The Pentagon says Pyongyang can probably make warheads small enough to put on a missile. Other intelligence agencies aren't so sure
The Defense Intelligence Agency says, in an assessment disclosed during a congressional hearing on Thursday, that it has concluded with "moderate confidence" that North Korea can build a nuclear warhead small enough to fit on a ballistic missile. The agency — which is the Pentagon's intelligence arm— also says, however, that if Pyongyang can indeed make such a weapon, it would be unreliable.
Still, figuring out how to miniaturize a nuclear warhead would mark a major milestone, as it would give the regime an ability to make good on its threat to nuke faraway targets, including American bases in the Pacific.
But before you assume the worst, know this: Other Obama administration security experts are talking down the DIA's assessment. "North Korea has not yet demonstrated the full range of capabilities necessary for a nuclear armed missile," said Director of National Intelligence James Clapper.
North Korea has conducted three nuclear tests since 2006, but launching an actual nuclear missile is another matter. Figuring out how to shrink down the components for a nuclear explosion so they'll fit inside a warhead on the tip of a missile isn't exactly a walk in the park, says Eli Lake at The Daily Beast. And because North Korea is so closed off, it's hard for intelligence officials to be sure about what the country's nuclear scientists can and can't do — spy satellites can only tell us so much. It's scary, though, that some very, very well-informed people think North Korea is at the point where Kim Jong-Un could pull it off.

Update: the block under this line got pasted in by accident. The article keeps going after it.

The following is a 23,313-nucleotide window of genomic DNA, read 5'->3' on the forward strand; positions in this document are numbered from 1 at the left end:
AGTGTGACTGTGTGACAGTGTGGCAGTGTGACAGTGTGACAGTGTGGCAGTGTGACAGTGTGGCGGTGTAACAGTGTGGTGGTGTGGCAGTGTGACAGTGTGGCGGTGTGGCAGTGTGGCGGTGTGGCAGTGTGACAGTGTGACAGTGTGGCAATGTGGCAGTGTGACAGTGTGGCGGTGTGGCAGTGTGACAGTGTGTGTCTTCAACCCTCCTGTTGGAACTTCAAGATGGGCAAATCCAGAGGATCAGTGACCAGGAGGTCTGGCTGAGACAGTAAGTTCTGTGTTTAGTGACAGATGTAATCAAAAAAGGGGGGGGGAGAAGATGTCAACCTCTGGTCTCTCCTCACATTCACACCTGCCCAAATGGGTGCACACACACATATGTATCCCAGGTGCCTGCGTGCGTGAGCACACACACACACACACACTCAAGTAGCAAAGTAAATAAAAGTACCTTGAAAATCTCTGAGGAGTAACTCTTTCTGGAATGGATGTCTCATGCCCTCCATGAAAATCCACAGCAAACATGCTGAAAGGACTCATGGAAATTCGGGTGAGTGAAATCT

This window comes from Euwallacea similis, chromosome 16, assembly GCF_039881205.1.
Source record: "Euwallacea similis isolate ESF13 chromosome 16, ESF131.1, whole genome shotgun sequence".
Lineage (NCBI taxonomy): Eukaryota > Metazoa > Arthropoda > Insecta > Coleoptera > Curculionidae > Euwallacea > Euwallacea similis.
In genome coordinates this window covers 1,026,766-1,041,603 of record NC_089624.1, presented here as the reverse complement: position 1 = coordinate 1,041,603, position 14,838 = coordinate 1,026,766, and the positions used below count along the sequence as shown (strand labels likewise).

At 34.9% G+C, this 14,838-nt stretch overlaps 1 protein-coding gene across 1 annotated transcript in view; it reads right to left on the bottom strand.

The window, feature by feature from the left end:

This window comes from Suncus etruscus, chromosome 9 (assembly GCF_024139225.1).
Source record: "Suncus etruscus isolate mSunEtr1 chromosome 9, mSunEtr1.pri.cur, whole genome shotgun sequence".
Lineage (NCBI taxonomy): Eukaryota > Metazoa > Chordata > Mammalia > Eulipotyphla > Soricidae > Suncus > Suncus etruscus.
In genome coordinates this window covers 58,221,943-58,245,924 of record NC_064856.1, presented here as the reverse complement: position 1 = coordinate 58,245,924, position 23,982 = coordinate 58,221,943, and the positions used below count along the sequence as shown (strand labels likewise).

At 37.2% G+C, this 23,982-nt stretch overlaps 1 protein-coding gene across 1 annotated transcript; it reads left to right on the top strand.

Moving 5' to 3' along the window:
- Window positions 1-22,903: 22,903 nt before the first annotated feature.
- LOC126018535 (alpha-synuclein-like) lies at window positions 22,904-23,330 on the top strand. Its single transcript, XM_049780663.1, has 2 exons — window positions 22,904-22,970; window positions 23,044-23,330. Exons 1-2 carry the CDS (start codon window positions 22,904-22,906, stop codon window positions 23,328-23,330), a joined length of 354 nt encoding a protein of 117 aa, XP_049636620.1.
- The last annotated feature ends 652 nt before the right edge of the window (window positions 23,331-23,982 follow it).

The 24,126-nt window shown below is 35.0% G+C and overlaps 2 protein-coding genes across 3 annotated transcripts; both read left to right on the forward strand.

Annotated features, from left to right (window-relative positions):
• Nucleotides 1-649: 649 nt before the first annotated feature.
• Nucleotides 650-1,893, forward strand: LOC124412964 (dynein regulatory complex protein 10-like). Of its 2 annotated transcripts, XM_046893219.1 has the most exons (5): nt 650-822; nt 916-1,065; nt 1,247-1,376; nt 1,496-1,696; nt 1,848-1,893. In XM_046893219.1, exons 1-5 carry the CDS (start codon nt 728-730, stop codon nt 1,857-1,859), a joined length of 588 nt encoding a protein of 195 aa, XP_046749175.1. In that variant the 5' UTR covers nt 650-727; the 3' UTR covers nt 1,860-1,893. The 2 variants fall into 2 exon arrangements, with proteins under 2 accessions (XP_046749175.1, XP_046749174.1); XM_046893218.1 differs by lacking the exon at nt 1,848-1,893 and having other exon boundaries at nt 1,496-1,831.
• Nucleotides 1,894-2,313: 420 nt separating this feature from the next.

[Bruce Bennett, an expert on North Korea's military at the RAND Corporation,] says he doesn't know whether North Korea could place a nuclear warhead on a missile, but that South Korean defense experts think it's possible. "Many of my South Korean colleagues argue they can put a warhead on a missile and may have done so already," Bennett says. "I don't know for sure, but my guessing based on what my South Korean colleagues are telling me is that they can." [Daily Beast]
Skeptics say there's no reason to believe North Korea has reached this dangerous milestone... yet. The DIA's qualified assessment certainly "doesn't reflect the consensus of the U.S. intelligence community," say Tony Capaccio and David Lerman at Bloomberg Businessweek. Different American intelligence agencies have come to different conclusions. That's not uncommon — nor is the fact that it's the Pentagon's spymasters who are "offering the most alarming view." Some of those in the intelligence community throwing cold water on the DIA assessment might simply want to avoid a repeat of the bungled intelligence that was used to justify invading Iraq. Still, there is consensus on one thing: If North Korea can miniaturize nukes, it can't aim them well at all.
As a result, North Korea would risk not only massive and possibly nuclear retaliation if it launched a nuclear-armed missile, but also the danger that an untested weapon might explode on the launchpad or in mid-air. [Bloomberg Businessweek]
Not everyone is so sanguine. The bit in DIA's assessment about the low reliability of a nuclear-armed North Korean missile is hardly soothing, says Allahpundit at Hot Air. Maybe it means "their missiles are so rickety that they'd fail in the air." That has happened before. Maybe, though, it means "they could hit something on the ground but probably not the specific target they're aiming at." Yikes. "Imagine Kim deciding he's going to flex the ultimate muscle by nuking some uninhabited atoll and instead he hits Japan or Guam. Nuclear war, full stop."
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